The pink-flowered purple-flowered raspberry (Rubus odoratus, 3-6 feet, Zones 3-8) is probably the prettiest of all the North American raspberries. The eastern North American native inhabits open woods. Large, pink, or pinkish-purple flowers bloom throughout summer above suckering shrubs with pretty maple-shaped leaves. The fragrant flowers are pollinated by bees and butterflies. Edible, but dry and not-so-appealing raspberries ripen through summer and feed birds and wildlife. Plant it along a wooded or shady area where it can spread.

Buttonbush

Natural buttonbush shrubs are large, cut there are some compact varieties available.

The unique white, celestial-looking flowers of buttonbush (Cephalanthus occidentalis, 8-12 feet, Zones 5-9) are big butterfly attractors. Monarchs, swallowtails, painted ladies, and silver-spotted skippers are all common visitors. Native bees like them, too. Natural shrubs grow quite large and favor moist soils. Full sun encourages the best flowering. Some desirable shorter varieties exist, namely the 4-foot-tall Sugar Shack® from Proven Winners.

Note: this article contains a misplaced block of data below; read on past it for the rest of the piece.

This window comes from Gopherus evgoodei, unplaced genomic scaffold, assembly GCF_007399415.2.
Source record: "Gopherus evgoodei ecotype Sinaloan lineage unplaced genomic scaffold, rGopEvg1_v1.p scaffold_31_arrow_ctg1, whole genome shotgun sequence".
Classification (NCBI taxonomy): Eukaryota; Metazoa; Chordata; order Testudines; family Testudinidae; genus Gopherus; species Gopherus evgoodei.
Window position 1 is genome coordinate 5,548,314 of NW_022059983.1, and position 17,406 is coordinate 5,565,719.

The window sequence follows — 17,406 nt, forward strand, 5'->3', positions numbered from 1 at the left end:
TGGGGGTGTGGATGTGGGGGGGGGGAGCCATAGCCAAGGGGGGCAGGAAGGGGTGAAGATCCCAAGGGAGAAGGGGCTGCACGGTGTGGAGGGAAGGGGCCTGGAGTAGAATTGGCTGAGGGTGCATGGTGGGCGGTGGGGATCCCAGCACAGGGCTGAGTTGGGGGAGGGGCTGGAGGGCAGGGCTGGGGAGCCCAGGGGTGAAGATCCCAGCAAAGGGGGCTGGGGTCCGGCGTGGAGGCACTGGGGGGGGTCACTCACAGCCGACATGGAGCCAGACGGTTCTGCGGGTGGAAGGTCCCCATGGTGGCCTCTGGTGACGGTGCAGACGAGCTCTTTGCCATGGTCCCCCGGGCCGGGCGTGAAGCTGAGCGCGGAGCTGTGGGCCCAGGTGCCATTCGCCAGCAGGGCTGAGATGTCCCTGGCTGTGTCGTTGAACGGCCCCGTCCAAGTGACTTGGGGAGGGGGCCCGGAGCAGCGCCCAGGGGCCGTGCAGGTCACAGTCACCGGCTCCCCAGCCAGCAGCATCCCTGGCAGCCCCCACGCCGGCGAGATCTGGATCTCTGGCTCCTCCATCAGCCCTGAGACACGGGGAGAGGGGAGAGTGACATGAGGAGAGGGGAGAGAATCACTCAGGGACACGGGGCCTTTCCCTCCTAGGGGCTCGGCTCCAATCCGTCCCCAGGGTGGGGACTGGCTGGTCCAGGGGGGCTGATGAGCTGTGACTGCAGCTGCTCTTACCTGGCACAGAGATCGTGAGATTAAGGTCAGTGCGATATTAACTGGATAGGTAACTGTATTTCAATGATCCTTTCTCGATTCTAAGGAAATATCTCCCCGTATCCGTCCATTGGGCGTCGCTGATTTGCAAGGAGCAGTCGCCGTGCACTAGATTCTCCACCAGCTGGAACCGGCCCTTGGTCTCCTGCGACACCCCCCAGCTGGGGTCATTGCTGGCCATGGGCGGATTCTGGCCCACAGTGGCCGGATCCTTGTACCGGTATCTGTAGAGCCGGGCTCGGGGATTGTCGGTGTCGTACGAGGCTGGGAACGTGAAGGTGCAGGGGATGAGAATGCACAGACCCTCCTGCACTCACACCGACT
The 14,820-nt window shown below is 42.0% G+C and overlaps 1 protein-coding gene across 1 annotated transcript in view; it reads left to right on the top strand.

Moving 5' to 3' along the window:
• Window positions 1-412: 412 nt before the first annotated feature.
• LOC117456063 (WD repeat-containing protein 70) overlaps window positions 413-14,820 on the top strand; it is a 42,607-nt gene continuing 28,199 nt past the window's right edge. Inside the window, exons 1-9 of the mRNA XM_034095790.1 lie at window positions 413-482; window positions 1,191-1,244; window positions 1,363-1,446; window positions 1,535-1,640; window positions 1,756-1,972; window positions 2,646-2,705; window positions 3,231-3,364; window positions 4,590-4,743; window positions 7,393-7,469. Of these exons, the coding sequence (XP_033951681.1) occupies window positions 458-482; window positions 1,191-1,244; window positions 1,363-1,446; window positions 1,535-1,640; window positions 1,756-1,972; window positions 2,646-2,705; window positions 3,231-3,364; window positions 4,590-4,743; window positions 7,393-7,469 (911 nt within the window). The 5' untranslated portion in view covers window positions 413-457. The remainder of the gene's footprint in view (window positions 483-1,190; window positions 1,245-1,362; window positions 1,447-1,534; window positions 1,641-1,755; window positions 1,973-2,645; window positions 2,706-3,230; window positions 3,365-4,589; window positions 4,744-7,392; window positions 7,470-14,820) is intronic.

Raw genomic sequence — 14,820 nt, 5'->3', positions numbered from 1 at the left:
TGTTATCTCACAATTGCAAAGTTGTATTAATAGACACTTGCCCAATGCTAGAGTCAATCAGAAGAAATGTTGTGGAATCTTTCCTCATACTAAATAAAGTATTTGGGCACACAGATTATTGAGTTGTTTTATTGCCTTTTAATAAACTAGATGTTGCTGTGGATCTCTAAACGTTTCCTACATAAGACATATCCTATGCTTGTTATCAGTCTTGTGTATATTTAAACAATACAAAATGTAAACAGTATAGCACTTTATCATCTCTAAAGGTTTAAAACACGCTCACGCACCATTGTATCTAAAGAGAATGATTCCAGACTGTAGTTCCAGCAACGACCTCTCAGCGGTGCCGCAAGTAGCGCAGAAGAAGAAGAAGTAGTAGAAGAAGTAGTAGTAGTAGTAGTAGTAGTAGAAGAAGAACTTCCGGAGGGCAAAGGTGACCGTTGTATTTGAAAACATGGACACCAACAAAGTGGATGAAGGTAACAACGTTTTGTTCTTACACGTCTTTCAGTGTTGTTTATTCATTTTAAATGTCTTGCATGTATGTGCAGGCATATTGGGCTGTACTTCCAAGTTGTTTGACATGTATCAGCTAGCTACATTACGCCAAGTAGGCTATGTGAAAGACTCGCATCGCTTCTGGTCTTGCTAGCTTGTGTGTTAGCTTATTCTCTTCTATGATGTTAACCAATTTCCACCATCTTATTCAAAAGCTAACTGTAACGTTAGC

Plant for wildlife as well as beauty and reap the rewards. It’s a pleasure to watch pollinators, birds, and other wildlife enjoy your plantings. Adding a good balance of natives will ensure that you are serving regional pollinators well as the honeybees.

About Jessie Keith


Plants are the lens Jessie views the world through because they’re all-sustaining. (“They feed, clothe, house and heal us. They produce the air we breathe and even make us smell pretty.”) She’s a garden writer and photographer with degrees in both horticulture and plant biology from Purdue and Michigan State Universities. Her degrees were bolstered by internships at Longwood Gardens and the American Horticultural Society. She has since worked for many horticultural institutions and companies and now manages communications for Sun Gro Horticulture, the parent company of Black Gold. Her joy is sharing all things green and lovely with her two daughters.